Both the full hydrodynamic formulation and the diffusion-analogy formulation are used by many numerical model applications. Commonly, models designed for estuaries and coastal rivers use the full hydrodynamic formulation. This includes one-dimensional models such as BRANCH [9] and UNET [10] , two-dimensional models such as RMA2 [11] and SWIFT2D [12] , and three-dimensional models such as the Environmental Fluid Dynamics Code [13] and ADCIRC [14] . For applications to many watersheds and inland rivers where flow is less dynamic, dif- fusion-analogy formulations are simpler and easier to solve. These applications include one-dimensional models such as DAFLOW [15] and two-dimensional applications as in the South Florida Water Management Model [16] . The choice of model to apply to a given situation is often intuitively determined, and based on the user’s judgment as to the behavior of the hydrologic system and the parameters of interest.

Many of these hydrodynamic and diffusion analogy models are used while coupled to a groundwater model [17] - [20] . The coupling of the SWIFT2D two-dimensional hydrodynamic flow and transport model to the three- dimensional SEAWAT groundwater model is referred to as the Flow and Transport in a Linked Overland/Aquifer Density-Dependent System (FTLOADDS). SEAWAT is the variable-density transport version of the commonly used groundwater flow model MODFLOW [21] . SEAWAT has been applied to several areas in South Florida to investigate coastal estuarine flow, salinity and heat transport, and groundwater and surface-water interactions [22] - [24] . Another tool under development for application in South Florida is the SWR1 package for MODFLOW [25] . SWR1 represents one- and two-dimensional surface-water flow using a simple-routing or the diffusion analogy method. The primary motivation for the development of SWR1 is to represent the heavily managed canal network and structures that have been constructed throughout the southeast coast of Florida.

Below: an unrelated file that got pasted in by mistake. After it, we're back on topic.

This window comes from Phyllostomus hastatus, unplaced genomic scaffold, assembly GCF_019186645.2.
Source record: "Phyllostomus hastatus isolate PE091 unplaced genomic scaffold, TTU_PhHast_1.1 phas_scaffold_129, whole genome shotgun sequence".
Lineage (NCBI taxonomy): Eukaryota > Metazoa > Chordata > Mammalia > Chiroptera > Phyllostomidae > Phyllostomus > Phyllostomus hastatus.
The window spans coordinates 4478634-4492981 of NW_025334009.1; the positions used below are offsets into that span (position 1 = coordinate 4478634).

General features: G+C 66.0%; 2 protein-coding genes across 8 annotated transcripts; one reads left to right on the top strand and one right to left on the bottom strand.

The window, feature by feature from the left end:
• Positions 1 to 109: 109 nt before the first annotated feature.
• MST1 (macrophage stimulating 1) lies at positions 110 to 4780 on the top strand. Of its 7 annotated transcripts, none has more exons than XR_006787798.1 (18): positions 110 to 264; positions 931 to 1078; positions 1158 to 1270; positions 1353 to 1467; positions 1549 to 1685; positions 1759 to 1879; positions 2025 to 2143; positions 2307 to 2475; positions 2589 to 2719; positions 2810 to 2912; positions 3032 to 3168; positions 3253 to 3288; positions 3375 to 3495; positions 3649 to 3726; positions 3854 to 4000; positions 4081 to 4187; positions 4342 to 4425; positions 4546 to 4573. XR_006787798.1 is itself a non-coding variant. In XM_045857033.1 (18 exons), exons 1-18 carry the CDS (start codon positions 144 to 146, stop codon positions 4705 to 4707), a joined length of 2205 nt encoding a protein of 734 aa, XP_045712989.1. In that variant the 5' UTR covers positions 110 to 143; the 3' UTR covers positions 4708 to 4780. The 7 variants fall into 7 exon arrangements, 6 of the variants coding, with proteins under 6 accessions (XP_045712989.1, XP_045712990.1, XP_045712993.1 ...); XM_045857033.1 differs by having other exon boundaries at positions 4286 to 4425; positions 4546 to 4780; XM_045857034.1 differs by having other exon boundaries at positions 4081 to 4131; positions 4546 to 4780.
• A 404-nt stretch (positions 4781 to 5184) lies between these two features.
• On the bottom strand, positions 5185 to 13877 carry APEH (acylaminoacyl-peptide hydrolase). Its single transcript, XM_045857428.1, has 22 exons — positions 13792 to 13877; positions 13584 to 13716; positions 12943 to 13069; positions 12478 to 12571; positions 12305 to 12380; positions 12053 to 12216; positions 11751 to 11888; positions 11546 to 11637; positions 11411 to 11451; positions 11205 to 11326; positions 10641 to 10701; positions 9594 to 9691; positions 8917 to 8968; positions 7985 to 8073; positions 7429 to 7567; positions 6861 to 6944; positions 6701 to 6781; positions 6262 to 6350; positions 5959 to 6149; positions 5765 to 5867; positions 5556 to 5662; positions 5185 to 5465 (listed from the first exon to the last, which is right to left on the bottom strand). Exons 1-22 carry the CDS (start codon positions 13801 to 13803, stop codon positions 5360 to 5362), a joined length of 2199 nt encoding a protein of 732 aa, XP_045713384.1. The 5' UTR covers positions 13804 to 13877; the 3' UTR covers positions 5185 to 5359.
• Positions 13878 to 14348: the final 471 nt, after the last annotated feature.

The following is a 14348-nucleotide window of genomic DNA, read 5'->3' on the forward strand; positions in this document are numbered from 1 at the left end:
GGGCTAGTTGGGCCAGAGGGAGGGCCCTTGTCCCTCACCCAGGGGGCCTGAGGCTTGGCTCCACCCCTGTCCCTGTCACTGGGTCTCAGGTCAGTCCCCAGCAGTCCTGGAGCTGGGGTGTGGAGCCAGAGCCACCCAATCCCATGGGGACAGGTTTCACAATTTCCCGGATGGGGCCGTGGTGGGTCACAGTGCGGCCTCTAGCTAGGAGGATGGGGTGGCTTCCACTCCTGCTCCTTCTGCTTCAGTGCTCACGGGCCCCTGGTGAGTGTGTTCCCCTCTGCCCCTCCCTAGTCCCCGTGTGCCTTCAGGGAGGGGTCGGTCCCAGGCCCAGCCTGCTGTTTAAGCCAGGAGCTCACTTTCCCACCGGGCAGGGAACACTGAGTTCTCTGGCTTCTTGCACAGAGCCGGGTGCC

TheSWIFT2D model, imbedded in FTLOADDS, was used to compare the hydrodynamic and diffusion analogy methods. Simulations of the same scenario are run with the fully hydrodynamic formula and also with the inertial terms (A and B in Equation (2)) removed. Without the hydrodynamic terms, the solution resembles the SWR1 diffusion analogy method. A two-dimensional test problem was used to simulate a rainfall event dissipating in a shallow-water environment. A range of frictional resistance and mean flow values were used to assess the mag- nitude of the hydrodynamic effects on flow velocity, discharge, and stage. The SWIFT2D model with and without inertial terms was also applied to one of the field site conditions.

2.2. Field Computation of Hydrodynamic Terms

In order to examine the magnitude of the component terms in the hydrodynamic flow Equation (2), continuous stage and discharge data were used from two sites in South Florida. Each site had two measurement stations, al- lowing the computation of the water level slope and the spatial changes in discharge. The two stations on the North River, southwest coast of Whitewater Bay, are located about 2550 meters apart and continuously collect stage measurements and acoustically-measured discharge. The Miami Canal site is located upstream of hydraulic con- trol structure S-26 (Figure 1). Stage levels are measured on the upstream side of the S-26 gated spillway, and a station 366 meters upstream from S-26 measures continuous stage and discharge. Fifteen-minute data from Jan- uary 1, 2008-December 31, 2008 were used for the analysis.